As I mentioned earlier this month, Franciscan John Duns Scotus (c. 1266-1308) said the plan from the beginning was to reveal Godself as Christ. Jesus didn’t come as a remedy for sin—as if God would need blood before God could love what God created. The idea that God, who is love, would demand the sacrifice of his beloved Son in order to be able to love what God created is the conundrum that reveals how unsatisfying that quid pro quo logic really is.

Franciscans believe that Jesus did not come to change the mind of God about humanity. It didn’t need changing: God has organically, inherently loved what God created from the moment God created. Jesus came to change the mind of humanity about God. This sets everything on an utterly positive foundation. Rather than being an ogre, God is Love. Rather than being sinners in the hands of an angry God, we are inherently and forever loved by God, no matter what we do or don’t do.

This is such an essential and foundational element in healthy Christianity that we will spend a whole week of meditations later in the year trying to clarify it. For now, just realize that the Church in the thirteenth century was broad-minded enough to accept this alternative orthodoxy as a minority position.



  
And here are some collects that stretch credence for me:

Easter Day
O God, who for our redemption gave your only-begotten
Son to the death of the cross, and by his glorious resurrection
delivered us from the power of our enemy: Grant us so to die
daily to sin, that we may evermore live with him in the joy of
his resurrection; through Jesus Christ your Son our Lord,
who lives and reigns with you and the Holy Spirit, one God,
now and for ever. Amen.

Friday in Easter Week
Almighty Father, who gave your only Son to die for our sins
and to rise for our justification: Give us grace so to put away
the leaven of malice and wickedness, that we may always
serve you in pureness of living and truth; through Jesus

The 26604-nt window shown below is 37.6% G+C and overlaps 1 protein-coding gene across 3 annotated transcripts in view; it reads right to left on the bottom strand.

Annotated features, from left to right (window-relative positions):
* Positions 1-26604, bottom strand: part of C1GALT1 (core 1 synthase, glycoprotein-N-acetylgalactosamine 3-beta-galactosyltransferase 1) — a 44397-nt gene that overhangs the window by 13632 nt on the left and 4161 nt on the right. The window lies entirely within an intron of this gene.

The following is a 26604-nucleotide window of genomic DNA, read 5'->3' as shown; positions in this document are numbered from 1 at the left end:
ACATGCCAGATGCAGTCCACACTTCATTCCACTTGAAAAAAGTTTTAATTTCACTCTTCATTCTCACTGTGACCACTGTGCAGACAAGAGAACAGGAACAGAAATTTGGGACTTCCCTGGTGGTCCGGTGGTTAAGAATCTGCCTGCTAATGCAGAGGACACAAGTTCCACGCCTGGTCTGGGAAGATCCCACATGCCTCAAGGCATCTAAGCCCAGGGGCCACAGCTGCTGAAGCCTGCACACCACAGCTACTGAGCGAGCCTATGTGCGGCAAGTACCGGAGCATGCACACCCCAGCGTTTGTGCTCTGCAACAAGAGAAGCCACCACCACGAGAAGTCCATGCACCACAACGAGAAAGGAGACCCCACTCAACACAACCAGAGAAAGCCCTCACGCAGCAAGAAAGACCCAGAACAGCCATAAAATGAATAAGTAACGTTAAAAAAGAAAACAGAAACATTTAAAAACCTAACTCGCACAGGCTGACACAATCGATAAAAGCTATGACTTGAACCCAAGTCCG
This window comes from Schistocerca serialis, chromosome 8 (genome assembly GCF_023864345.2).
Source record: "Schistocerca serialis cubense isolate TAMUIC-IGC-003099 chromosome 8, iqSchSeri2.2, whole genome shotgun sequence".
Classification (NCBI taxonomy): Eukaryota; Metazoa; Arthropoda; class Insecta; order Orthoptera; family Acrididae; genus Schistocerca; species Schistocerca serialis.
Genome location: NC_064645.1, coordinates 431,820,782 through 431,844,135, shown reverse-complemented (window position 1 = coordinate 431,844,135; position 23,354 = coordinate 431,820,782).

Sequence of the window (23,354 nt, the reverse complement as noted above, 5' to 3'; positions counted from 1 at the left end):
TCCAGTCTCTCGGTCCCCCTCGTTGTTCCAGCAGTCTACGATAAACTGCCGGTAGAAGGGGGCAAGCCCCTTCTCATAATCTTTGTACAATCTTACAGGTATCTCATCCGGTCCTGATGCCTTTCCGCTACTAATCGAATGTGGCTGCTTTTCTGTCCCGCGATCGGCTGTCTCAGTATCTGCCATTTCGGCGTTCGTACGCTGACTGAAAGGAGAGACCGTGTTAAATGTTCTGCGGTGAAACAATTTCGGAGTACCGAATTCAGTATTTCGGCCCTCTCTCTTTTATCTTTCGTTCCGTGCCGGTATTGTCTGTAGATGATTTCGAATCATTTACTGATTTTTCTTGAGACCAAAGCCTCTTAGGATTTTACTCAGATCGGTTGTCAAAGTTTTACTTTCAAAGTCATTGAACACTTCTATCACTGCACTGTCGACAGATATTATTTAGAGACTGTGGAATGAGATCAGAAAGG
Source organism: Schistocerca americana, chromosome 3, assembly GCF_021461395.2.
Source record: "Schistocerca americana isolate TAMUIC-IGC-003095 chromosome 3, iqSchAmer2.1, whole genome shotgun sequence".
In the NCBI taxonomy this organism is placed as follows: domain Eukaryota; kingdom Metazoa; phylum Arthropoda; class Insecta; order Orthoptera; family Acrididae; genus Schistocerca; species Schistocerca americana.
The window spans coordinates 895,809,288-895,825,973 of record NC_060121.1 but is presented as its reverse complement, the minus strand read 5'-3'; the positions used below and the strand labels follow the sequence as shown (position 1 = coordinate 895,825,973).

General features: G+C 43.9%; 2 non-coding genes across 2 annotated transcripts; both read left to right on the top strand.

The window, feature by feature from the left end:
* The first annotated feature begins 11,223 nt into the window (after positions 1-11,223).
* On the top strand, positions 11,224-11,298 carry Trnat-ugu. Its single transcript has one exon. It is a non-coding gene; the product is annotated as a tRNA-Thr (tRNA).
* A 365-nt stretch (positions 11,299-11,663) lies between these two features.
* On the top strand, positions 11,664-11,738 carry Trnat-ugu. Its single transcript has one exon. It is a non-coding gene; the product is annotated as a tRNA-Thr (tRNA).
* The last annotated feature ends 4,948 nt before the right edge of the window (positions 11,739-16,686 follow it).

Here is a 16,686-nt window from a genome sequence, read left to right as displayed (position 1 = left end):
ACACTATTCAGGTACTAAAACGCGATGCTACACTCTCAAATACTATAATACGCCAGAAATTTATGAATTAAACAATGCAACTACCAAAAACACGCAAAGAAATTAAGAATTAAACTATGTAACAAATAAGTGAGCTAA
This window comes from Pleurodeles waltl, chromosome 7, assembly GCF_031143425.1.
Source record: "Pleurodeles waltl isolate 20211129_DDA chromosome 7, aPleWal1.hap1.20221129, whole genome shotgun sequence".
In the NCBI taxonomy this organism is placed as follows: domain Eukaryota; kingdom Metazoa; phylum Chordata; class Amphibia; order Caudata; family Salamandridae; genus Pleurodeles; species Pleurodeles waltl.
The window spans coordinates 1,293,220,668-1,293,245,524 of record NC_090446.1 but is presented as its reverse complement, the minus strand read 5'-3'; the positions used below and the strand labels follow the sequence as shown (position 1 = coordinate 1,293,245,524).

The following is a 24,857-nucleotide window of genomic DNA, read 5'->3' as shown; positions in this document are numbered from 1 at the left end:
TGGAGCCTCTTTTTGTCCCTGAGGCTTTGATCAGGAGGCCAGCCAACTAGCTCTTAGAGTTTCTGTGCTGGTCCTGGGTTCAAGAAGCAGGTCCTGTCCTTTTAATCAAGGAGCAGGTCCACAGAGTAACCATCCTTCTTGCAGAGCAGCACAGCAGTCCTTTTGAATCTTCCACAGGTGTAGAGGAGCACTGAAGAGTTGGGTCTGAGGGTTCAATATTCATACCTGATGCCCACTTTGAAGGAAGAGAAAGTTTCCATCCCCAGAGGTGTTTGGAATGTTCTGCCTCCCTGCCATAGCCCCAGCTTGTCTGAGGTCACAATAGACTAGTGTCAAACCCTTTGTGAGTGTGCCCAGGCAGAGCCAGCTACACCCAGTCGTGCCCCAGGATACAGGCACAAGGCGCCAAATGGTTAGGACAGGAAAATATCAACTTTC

Christ your Son our Lord, who lives and reigns with you and
the Holy Spirit, one God, now and for ever. Amen.

Proper 15    The Sunday closest to August 17
Almighty God, you have given your only Son to be for us a
sacrifice for sin, and also an example of godly life: Give us
grace to receive thankfully the fruits of this redeeming work,
and to follow daily in the blessed steps of his most holy life;
through Jesus Christ your Son our Lord, who lives and reigns
with you and the Holy Spirit, one God, now and for ever.
Amen.



Also the theology in Cranmer’s eucharistic prayer:

All glory be to thee, Almighty God, our heavenly Father, for
that thou, of thy tender mercy, didst give thine only Son Jesus
Christ to suffer death upon the cross for our redemption; who
made there, by his one oblation of himself once offered, a full,
perfect, and sufficient sacrifice, oblation, and satisfaction, for
the sins of the whole world …

And we earnestly desire thy fatherly goodness mercifully to
accept this our sacrifice of praise and thanksgiving; most
humbly beseeching thee to grant that, by the merits and
death of thy Son Jesus Christ, and through faith in his blood,
we, and all thy whole Church, may obtain remission of our
sins ... (BCP Eucharistic Prayer 1)

Richard mentions that Franciscans honor Christmas above Easter. This is counter to everything I was told, taught, and learned in my Lutheran seminary years, that we preach Christ crucified; that Easter is more significant than Christmas -- which, alone in the class, I disagreed my first week there. Theologically, both Incarnation and Resurrection are manifestations of God's love for us: Incarnation because God loves us enough to come show and tell us how to live and love; Resurrection because God loves us enough to come right back notwithstanding what we've done to him. It's all incarnational. Incarnation precedes and transcends Resurrection.


feliz navidad
DThos+  

201706030508CDT at 7H



Nativity art pinched online